The scurrilous Big Lick segment of the Tennessee Walking Horse industry has all but ruined the image of one of America’s most magnificent animals. That the noble and gentle horses who were first ridden by Civil War officers are today sadistically tortured so that some “Billy Bob” can win a flimsy ribbon has been well-documented, much to the chagrin of the overwhelming numbers of clean owners and riders. Now the Big Lick has outdone itself.
Last week ridiculous charges were leveled at Rep. Ed Whitfield by the Office of Congressional Ethics, the sponsor of vital legislation that would severely hamper and enforce laws that make soring Walkers – so they’ll lift their forelegs high in agonizing pain – illegal and punishable as more than a misdemeanor.
Thus far 58 of the nation’s 100 senators have signed on as sponsors of the “Prevent All Soring Tactics” Act and 305 of 435 members of the House have done the same.
So while there is a majority vote waiting to be taken, the evil forces remain hard at work and the bogus attack on Rep. Whitfield is beyond absurd.
Ethics contends there is “substantial reason to believe” Whitfield has been compromised by his wife, of all things. The preposterous claim is that Connie Harriman-Whitfield is senior policy adviser for the Humane Society Legislative Fund where she develops initiatives in outreach, policy and legislation. Some lout believes that is a serious conflict of interest, alleging the Humane Society is the driving force behind the drive to eliminate equine abuse.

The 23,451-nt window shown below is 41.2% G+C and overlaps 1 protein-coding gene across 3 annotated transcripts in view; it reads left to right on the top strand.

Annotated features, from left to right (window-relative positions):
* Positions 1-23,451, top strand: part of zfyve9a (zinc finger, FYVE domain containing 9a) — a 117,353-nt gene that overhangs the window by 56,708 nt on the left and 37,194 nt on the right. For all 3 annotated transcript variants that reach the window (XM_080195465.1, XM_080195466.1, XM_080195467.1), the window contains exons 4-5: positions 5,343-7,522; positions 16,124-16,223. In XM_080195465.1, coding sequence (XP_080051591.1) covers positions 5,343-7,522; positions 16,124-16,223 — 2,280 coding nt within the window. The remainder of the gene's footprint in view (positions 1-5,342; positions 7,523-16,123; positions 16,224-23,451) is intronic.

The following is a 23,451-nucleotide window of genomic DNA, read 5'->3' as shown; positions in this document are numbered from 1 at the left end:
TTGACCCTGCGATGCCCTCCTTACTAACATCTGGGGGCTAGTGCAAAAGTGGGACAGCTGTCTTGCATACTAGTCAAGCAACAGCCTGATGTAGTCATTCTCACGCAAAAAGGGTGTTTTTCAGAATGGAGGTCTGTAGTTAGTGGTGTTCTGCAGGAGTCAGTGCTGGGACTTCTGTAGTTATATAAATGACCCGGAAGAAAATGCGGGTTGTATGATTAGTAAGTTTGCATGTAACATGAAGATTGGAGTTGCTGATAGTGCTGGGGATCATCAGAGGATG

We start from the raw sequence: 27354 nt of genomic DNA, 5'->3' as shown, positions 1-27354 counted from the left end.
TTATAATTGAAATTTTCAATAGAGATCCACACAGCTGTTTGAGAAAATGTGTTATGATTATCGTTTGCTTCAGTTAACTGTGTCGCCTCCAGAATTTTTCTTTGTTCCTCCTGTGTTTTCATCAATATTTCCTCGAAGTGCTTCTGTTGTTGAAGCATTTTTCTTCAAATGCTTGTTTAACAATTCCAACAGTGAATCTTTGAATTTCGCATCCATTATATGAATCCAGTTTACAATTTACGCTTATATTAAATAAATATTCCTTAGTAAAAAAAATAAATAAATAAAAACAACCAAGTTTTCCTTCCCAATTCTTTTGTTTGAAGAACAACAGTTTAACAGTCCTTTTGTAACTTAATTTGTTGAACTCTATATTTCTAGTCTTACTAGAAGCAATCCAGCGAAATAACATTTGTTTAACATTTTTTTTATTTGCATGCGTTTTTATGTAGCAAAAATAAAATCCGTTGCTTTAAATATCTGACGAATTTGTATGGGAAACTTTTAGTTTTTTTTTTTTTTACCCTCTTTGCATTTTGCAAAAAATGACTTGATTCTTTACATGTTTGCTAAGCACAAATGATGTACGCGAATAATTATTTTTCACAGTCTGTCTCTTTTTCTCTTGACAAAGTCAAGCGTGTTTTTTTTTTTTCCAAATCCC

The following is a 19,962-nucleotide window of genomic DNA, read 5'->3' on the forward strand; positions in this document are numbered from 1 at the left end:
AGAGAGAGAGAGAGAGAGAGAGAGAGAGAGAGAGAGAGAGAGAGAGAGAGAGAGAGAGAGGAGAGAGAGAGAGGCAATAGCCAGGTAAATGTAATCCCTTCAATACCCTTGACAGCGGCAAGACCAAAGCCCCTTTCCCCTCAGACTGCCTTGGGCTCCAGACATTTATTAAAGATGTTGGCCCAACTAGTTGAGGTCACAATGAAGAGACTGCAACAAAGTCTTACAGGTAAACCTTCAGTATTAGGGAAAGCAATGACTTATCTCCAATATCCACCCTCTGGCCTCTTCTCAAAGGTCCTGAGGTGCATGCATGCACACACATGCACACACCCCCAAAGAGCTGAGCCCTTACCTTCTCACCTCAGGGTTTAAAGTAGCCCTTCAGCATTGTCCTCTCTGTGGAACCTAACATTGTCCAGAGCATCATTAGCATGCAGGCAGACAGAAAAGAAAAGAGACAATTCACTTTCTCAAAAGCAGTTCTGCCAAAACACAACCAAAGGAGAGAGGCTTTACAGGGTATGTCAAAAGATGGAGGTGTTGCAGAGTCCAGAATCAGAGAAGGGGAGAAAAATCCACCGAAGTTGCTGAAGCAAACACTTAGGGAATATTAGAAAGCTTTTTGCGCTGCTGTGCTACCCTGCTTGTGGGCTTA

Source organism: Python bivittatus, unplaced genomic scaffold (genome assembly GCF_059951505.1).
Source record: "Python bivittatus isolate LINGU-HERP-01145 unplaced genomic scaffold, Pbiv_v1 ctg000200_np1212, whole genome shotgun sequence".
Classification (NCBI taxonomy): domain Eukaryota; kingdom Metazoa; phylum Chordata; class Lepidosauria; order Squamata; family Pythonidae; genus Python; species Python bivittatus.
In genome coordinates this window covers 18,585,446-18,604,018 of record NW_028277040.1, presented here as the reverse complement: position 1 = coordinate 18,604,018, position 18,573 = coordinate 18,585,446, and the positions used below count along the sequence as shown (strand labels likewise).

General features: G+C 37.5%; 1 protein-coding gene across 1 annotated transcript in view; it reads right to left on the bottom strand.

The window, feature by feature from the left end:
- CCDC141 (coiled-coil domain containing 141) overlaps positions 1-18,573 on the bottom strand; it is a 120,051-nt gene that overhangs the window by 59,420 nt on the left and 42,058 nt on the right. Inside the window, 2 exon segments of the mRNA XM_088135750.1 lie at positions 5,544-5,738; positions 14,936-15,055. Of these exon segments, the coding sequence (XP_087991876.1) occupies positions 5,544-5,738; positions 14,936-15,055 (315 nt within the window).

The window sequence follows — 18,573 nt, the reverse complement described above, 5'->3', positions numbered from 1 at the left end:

What a joke. For the record, the PAST Act has been endorsed by well over 600 animal welfare groups, most notably the American Veterinary Medical Association and the American Association of Equine Practitioners. Yes, the Humane Society has played a major role in trying to stem horse abuse, but there are many more players in the fight.
Now, let me tell you the “real” Connie Harriman-Whitfield is a brilliant Stanford-educated attorney whose efforts on behalf of animals rival Noah and his Ark. She has spent decades in animal husbandry. Her bio reveals she was “appointed by President George H.W. Bush as Assistant Secretary for Fish and Wildlife and Parks for the Department of Interior. She oversaw both the U.S. Fish and Wildlife Service and the National Park Service. As Assistant Secretary, Harriman-Whitfield played a key role in the American ban and also the worldwide ban on the trade in elephant ivory.
“She was subsequently appointed director at the U.S. Export-Import Bank of the United States. Previously, she had served as Associate Solicitor at the Department of Interior, at the department of Justice and as a private practice attorney in Los Angeles.”
To take it further, “Harriman-Whitfield is a former vice chair of the Kentucky Horse Racing Authority and a former chair of the Kentucky Equine Drug Research Council. In those capacities, she worked to strengthen Kentucky's laws on drugs in horse racing, successfully limiting race-day medications that can be administered to thoroughbreds, standardbreds and quarter horses, and setting strict penalties for those who violate the law.”